Saturday, January 20, 2007

Meditation I . . .

“Several years have now elapsed since I first became aware that I had accepted, even from my youth, many false opinions for true, and that consequently what I afterward based on such principles was highly doubtful; and from that time I was convinced of the necessity of undertaking once in my life to rid myself of all the opinions I had adopted, and of commencing anew the work of building from the foundation . . . but, as the removal from below of the foundation necessarily involves the downfall of the whole edifice, I will at once approach the criticism of the principles on which all my former beliefs rested.”

“But this undertaking is arduous, and a certain indolence insensibly leads me back to my ordinary course of life; and just as the captive, who, perchance, was enjoying in his dreams an imaginary liberty, when he begins to suspect that it is but a vision, dreads awakening, and conspires with the agreeable illusions that the deception may be prolonged; so I, of my own accord, fall back into the train of my former beliefs, and fear to arouse myself from my slumber, lest the time of laborious wakefulness that would succeed this quiet rest, in place of bringing any light of day, should prove inadequate to dispel the darkness that will arise from the difficulties that have now been raised.”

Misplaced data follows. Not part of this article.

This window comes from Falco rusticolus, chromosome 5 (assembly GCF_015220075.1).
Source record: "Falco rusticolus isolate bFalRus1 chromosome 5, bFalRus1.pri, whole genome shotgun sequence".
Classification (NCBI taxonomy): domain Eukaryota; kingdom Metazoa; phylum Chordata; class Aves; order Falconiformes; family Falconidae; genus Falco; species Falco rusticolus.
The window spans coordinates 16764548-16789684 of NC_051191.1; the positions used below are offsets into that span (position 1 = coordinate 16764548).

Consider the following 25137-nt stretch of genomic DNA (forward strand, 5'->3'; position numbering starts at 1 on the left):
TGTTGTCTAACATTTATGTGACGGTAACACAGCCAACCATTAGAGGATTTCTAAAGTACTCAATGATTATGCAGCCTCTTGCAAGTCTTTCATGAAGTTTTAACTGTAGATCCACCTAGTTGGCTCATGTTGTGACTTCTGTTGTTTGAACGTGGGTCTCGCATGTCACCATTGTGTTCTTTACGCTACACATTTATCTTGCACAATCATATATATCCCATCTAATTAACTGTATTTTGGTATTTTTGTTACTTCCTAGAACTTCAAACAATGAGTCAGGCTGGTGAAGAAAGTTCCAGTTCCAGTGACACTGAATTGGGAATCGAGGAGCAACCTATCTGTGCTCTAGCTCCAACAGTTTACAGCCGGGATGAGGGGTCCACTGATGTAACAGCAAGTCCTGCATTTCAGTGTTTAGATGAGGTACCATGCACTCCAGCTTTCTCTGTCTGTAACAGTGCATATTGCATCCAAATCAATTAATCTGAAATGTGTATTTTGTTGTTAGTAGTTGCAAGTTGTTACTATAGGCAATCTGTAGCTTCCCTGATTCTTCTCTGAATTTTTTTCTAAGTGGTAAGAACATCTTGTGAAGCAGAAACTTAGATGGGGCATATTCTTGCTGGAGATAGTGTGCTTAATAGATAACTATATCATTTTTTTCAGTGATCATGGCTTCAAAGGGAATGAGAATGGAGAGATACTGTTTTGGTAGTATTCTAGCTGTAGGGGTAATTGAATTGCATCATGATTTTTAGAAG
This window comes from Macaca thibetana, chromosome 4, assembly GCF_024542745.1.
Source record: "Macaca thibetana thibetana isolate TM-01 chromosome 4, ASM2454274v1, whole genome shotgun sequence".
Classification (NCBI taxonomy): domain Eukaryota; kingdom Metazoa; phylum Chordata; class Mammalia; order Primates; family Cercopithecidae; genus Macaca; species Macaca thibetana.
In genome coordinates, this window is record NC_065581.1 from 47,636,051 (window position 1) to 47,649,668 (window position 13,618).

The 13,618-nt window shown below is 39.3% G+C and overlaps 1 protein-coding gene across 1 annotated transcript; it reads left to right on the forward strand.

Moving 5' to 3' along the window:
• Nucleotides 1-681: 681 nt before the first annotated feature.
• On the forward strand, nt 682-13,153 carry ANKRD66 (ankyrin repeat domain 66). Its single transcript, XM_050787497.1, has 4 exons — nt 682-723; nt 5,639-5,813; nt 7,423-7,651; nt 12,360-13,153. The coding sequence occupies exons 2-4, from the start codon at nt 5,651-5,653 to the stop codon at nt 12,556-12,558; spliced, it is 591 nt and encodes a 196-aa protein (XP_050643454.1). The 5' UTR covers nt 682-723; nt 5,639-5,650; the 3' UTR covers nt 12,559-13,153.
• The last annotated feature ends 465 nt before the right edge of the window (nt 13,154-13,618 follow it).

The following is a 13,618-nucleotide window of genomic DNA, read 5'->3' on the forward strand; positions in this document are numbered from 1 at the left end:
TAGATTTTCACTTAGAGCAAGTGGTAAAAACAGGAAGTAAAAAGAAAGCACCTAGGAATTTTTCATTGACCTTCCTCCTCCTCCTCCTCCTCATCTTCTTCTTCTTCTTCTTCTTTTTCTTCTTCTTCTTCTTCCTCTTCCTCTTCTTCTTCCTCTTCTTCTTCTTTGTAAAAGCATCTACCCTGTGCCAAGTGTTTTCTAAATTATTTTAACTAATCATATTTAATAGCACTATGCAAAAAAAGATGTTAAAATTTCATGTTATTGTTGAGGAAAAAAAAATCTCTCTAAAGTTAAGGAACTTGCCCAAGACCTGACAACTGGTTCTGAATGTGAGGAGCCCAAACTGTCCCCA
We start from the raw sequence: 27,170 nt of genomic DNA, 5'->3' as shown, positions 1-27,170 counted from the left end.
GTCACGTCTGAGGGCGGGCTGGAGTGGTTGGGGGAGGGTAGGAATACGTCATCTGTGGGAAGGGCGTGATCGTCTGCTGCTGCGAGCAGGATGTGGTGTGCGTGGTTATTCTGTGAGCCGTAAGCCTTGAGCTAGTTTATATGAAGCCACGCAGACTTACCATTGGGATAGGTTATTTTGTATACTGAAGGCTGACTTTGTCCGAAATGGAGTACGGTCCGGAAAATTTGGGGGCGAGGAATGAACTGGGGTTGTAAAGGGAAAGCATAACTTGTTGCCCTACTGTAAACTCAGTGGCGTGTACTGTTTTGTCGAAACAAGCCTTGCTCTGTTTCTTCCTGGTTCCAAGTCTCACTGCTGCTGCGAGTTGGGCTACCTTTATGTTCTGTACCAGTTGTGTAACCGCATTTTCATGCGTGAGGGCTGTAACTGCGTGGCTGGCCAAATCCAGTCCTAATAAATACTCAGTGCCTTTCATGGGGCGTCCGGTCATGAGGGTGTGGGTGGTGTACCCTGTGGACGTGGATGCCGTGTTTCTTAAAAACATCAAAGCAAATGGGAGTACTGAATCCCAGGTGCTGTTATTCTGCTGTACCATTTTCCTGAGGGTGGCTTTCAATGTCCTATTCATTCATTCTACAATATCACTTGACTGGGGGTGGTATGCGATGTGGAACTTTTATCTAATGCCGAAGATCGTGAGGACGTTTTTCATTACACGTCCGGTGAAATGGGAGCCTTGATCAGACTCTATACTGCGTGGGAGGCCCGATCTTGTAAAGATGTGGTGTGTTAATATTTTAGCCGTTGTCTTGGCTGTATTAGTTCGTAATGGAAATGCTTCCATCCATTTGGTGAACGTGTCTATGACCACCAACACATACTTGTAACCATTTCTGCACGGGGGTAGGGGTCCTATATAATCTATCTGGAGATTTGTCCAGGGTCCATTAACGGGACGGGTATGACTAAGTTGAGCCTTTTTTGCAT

(René Descartes, Meditations. Trans. John Veitch)

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